In recognition of Men’s Health Month, here is a medical fact that may be surprising to some. Varicose veins in men are nearly as common and widespread as among women. While percentage estimates vary, the highly regarded Edinburgh Vein Study placed the rate of incidence at 17.4% for women and 15.2% for men aged 18-64. The rates increase dramatically over the age of 65.
One of the reasons that people believe women get varicose veins more often is that they are affected more in the superficial vein segments, which are typically visible. Men have more occurrences in deep vein segments, which are not visible.
There are a variety of factors that contribute to a higher risk of varicose veins. Heredity, lifestyle, occupation, leg trauma, age, and gender all affect the chances of acquiring the disease. Let us look at how gender makes an impact.
Blood travels through arteries and veins, delivering nourishment and removing waste from tissues.
Arteries originate from the heart and flow with great force to all parts of the body. Veins are on the return end of the journey and blood flows back to the heart with diminished force, often against the pull of gravity. Therefore, vein walls are lined with fleshy, one-way valves to aid with the directional flow.
If the walls of the vein are damaged or stretched, these valves fail to close sufficiently, and a reflux can occur in the blood flow. Blood can pool or potentially clot in these areas of the vein.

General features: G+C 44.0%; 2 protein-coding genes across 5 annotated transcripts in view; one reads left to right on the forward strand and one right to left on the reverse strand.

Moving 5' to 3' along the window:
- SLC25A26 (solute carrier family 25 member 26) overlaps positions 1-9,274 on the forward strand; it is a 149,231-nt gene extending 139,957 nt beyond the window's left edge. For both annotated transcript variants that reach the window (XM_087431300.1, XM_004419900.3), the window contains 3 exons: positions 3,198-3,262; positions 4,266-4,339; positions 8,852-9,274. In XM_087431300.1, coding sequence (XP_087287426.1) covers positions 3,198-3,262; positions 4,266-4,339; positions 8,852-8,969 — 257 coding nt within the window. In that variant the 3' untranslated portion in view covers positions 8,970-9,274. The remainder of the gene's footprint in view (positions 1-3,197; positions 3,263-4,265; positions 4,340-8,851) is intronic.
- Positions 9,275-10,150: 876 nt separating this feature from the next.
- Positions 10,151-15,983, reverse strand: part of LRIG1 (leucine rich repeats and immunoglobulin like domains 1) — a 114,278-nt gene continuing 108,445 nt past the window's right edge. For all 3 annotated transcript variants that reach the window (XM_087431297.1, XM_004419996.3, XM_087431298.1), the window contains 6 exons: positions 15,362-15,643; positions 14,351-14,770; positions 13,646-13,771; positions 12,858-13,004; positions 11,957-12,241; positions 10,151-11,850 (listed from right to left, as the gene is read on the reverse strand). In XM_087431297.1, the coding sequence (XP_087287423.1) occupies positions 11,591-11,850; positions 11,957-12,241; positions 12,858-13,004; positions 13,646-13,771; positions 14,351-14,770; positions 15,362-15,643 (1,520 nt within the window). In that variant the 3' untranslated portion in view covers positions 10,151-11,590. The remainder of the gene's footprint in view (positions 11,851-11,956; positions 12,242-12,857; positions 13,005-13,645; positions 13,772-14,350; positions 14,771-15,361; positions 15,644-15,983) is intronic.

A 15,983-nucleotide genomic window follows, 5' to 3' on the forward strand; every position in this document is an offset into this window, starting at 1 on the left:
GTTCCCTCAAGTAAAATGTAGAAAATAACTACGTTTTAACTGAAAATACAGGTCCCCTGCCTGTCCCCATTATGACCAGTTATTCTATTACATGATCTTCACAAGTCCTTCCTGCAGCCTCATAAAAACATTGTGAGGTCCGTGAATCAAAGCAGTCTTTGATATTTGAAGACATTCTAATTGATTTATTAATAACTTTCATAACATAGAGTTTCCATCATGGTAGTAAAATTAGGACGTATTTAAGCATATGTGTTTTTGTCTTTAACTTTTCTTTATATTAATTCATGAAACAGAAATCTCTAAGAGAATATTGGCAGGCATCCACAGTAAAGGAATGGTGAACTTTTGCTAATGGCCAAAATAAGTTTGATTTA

Progesterone is a hormone produced naturally in the human body and is vital to several organs. While men produce the hormone, women produce it at a much higher rate as it plays a role in menstruation and pregnancy.
Unfortunately, one of the impacts of progesterone is that it relaxes the walls of blood vessels. This relaxation can result in the development of varicose veins and spider veins. Pregnant women are especially susceptible as progesterone levels increase during pregnancy.
Aging can also cause a weakening of venous walls and impair the valves in a similar manner. Other factors for acquiring varicose veins are similarly gender neutral.
While gender does play a role in the risk of varicose veins, men are still affected and should seek treatment. Women tend to seek treatment earlier than men. The speculation is that visibility may play a factor in earlier diagnosis and treatment. However, the pain, diminished functionality, and health risks are equally significant for men and women.
Those in Southern California near Riverside, Temecula, Ontario, or Victorville should contact Empire Vein Specialists, the area’s top vascular treatment center. The highly regarded medical staff features board-certified vascular surgeons and 5-star customer reviews. To schedule a free consultation, call 1-800-VARICOSE now.